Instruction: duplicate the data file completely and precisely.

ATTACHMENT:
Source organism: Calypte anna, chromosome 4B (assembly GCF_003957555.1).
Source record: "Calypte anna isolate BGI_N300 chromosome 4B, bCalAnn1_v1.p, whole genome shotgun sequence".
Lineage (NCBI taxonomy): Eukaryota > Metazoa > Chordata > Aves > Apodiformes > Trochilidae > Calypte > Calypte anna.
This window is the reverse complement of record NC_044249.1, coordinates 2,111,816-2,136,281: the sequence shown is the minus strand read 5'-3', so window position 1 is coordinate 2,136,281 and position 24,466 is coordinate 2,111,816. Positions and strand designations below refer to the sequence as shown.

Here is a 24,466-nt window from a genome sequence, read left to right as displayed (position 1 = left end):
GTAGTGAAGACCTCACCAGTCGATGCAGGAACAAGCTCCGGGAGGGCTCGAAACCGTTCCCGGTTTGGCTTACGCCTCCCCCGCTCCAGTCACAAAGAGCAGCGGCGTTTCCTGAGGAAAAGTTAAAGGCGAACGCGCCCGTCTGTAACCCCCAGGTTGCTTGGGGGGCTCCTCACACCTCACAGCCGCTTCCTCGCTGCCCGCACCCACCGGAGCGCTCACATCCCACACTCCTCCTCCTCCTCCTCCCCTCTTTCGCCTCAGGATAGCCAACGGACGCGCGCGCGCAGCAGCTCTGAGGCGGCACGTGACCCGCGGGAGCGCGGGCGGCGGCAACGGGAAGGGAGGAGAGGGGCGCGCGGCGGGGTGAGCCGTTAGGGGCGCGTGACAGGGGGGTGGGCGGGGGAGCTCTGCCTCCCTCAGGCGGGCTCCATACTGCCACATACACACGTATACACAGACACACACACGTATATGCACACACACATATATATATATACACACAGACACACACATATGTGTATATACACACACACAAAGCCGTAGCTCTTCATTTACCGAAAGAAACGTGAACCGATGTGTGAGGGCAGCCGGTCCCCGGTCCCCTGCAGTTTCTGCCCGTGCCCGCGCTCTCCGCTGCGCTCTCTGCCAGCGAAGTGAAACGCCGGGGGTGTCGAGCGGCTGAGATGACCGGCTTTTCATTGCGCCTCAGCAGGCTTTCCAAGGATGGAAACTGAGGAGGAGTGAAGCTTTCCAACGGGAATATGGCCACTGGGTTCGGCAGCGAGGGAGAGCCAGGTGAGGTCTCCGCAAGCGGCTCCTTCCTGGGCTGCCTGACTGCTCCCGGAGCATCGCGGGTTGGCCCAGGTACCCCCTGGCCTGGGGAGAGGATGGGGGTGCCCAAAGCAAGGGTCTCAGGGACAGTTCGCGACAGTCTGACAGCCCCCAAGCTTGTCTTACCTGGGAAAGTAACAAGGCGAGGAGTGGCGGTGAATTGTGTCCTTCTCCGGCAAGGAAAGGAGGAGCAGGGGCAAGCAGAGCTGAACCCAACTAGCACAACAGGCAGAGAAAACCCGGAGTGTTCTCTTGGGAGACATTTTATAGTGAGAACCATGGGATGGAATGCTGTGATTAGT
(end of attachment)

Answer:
Source organism: Calypte anna, chromosome 4B (assembly GCF_003957555.1).
Source record: "Calypte anna isolate BGI_N300 chromosome 4B, bCalAnn1_v1.p, whole genome shotgun sequence".
Lineage (NCBI taxonomy): Eukaryota > Metazoa > Chordata > Aves > Apodiformes > Trochilidae > Calypte > Calypte anna.
This window is the reverse complement of record NC_044249.1, coordinates 2,111,816-2,136,281: the sequence shown is the minus strand read 5'-3', so window position 1 is coordinate 2,136,281 and position 24,466 is coordinate 2,111,816. Positions and strand designations below refer to the sequence as shown.

Here is a 24,466-nt window from a genome sequence, read left to right as displayed (position 1 = left end):
GTAGTGAAGACCTCACCAGTCGATGCAGGAACAAGCTCCGGGAGGGCTCGAAACCGTTCCCGGTTTGGCTTACGCCTCCCCCGCTCCAGTCACAAAGAGCAGCGGCGTTTCCTGAGGAAAAGTTAAAGGCGAACGCGCCCGTCTGTAACCCCCAGGTTGCTTGGGGGGCTCCTCACACCTCACAGCCGCTTCCTCGCTGCCCGCACCCACCGGAGCGCTCACATCCCACACTCCTCCTCCTCCTCCTCCCCTCTTTCGCCTCAGGATAGCCAACGGACGCGCGCGCGCAGCAGCTCTGAGGCGGCACGTGACCCGCGGGAGCGCGGGCGGCGGCAACGGGAAGGGAGGAGAGGGGCGCGCGGCGGGGTGAGCCGTTAGGGGCGCGTGACAGGGGGGTGGGCGGGGGAGCTCTGCCTCCCTCAGGCGGGCTCCATACTGCCACATACACACGTATACACAGACACACACACGTATATGCACACACACATATATATATATACACACAGACACACACATATGTGTATATACACACACACAAAGCCGTAGCTCTTCATTTACCGAAAGAAACGTGAACCGATGTGTGAGGGCAGCCGGTCCCCGGTCCCCTGCAGTTTCTGCCCGTGCCCGCGCTCTCCGCTGCGCTCTCTGCCAGCGAAGTGAAACGCCGGGGGTGTCGAGCGGCTGAGATGACCGGCTTTTCATTGCGCCTCAGCAGGCTTTCCAAGGATGGAAACTGAGGAGGAGTGAAGCTTTCCAACGGGAATATGGCCACTGGGTTCGGCAGCGAGGGAGAGCCAGGTGAGGTCTCCGCAAGCGGCTCCTTCCTGGGCTGCCTGACTGCTCCCGGAGCATCGCGGGTTGGCCCAGGTACCCCCTGGCCTGGGGAGAGGATGGGGGTGCCCAAAGCAAGGGTCTCAGGGACAGTTCGCGACAGTCTGACAGCCCCCAAGCTTGTCTTACCTGGGAAAGTAACAAGGCGAGGAGTGGCGGTGAATTGTGTCCTTCTCCGGCAAGGAAAGGAGGAGCAGGGGCAAGCAGAGCTGAACCCAACTAGCACAACAGGCAGAGAAAACCCGGAGTGTTCTCTTGGGAGACATTTTATAGTGAGAACCATGGGATGGAATGCTGTGATTAGT